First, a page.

Hammond and Walsh Play Down Worries over Open Skies and Brexit

Unlikely bedfellows Chancellor Phillip Hammond and IAG airline chief Willie Walsh have played down doom-laden predictions of the airline industry grinding to a standstill because of Brexit

Walsh, the Chief Executive of IAG, which owns Aer Lingus and British Airways, said that such a move would bring the airline industry across the entire continent to a halt.

He told the UK’s Commons Transport Committee: “The prospect of there being no flying between the UK and and Europe… I don’t agree with it at all. I think this would bring the whole of Europe to a standstill.”

The IAG chief’s comments came after Chancellor Philip Hammond had said it is “theoretically conceivable” that all flights between the EU and the UK could be suspended on the day Britain leaves the EU.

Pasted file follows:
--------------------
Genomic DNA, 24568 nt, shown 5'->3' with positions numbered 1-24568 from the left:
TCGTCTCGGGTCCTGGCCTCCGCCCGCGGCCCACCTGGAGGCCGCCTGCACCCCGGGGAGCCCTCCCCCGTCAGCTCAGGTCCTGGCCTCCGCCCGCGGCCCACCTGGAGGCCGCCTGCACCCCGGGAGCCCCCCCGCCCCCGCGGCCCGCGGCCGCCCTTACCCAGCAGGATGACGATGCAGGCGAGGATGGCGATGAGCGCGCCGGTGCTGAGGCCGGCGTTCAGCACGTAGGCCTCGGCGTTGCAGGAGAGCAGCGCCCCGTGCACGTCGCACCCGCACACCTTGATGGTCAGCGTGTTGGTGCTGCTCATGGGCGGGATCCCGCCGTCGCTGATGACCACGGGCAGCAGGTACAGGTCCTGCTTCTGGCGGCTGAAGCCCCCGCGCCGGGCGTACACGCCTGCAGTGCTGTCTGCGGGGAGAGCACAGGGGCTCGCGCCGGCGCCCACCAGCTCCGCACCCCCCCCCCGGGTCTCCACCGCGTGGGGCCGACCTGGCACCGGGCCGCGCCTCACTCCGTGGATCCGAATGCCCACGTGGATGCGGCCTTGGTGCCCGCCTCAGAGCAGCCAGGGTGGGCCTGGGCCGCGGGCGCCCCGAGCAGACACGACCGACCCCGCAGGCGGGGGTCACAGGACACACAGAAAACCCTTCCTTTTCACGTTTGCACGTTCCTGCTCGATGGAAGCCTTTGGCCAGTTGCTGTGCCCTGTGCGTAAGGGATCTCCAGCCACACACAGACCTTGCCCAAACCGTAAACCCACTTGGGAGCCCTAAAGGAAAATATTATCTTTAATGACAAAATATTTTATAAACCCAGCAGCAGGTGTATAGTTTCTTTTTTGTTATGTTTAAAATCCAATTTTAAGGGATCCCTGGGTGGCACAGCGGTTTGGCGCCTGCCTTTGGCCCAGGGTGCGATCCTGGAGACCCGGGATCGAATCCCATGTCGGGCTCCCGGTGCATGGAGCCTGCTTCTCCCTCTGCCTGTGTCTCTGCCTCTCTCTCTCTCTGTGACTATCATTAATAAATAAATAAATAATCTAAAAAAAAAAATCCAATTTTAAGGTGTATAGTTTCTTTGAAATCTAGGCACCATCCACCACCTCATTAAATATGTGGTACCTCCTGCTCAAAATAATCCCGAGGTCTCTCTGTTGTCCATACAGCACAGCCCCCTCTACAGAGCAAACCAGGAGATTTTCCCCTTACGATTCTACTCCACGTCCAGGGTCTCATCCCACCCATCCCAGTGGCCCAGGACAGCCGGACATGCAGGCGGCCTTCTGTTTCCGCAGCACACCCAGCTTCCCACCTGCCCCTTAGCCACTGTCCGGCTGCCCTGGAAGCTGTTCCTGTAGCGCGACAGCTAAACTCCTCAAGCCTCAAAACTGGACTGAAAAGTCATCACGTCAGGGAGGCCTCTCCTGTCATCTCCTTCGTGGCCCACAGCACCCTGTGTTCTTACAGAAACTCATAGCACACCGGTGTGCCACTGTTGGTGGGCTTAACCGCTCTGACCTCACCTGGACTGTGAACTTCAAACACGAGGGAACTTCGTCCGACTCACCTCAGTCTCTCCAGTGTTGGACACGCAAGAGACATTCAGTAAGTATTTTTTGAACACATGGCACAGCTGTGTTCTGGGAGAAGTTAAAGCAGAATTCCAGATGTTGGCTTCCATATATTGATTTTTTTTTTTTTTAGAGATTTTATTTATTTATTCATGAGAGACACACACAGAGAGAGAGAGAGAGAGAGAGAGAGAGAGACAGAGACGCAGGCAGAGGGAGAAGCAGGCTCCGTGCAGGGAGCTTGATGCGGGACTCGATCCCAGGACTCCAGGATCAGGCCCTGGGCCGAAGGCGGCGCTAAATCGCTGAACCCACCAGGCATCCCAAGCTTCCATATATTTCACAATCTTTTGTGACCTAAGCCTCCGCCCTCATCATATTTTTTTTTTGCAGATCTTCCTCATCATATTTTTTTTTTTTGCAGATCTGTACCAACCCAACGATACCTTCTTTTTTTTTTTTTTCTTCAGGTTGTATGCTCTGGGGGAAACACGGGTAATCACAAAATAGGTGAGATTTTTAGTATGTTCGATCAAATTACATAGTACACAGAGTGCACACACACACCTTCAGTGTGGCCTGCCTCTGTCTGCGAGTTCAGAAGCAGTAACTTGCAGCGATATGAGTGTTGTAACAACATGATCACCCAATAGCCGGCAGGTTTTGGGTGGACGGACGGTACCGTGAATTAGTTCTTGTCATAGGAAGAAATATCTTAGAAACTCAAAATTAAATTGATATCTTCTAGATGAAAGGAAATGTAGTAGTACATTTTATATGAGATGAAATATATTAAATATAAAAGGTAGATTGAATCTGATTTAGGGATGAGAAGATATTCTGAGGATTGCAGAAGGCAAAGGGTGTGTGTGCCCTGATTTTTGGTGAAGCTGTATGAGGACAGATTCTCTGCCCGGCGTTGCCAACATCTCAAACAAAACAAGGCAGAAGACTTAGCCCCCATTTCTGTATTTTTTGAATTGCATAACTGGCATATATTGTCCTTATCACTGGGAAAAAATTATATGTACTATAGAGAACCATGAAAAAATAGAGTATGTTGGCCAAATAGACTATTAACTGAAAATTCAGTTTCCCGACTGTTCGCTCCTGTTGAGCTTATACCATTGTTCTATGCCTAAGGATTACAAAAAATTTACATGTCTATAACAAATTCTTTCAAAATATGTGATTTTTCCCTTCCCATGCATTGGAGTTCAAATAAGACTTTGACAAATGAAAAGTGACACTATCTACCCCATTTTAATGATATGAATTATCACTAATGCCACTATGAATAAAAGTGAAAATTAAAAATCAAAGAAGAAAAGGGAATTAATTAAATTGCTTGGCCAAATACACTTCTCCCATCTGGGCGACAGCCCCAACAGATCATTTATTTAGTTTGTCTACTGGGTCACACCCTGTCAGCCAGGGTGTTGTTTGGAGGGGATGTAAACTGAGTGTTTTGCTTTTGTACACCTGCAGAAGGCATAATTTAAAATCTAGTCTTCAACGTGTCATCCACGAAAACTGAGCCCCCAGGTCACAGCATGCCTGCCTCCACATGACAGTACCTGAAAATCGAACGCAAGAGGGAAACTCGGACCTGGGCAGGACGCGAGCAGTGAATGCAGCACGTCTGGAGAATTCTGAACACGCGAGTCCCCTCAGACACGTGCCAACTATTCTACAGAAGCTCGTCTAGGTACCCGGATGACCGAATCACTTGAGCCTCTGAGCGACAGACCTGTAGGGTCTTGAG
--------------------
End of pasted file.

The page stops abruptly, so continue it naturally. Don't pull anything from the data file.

However, the Chancellor added: “I don’t think anybody seriously believes that that is where we will get to.”

Willie Walsh told MPs the airline industry would be able to cope with Brexit as it was used to dealing with new regulations and adapting quickly to changing situations.

This contrasts with warnings from some airline figures recently that the clock was ticking for the airline industry and that a deal on open skies was needed sooner rather than later to avoid confusion in air travel to and from the remaining 27 EU countries.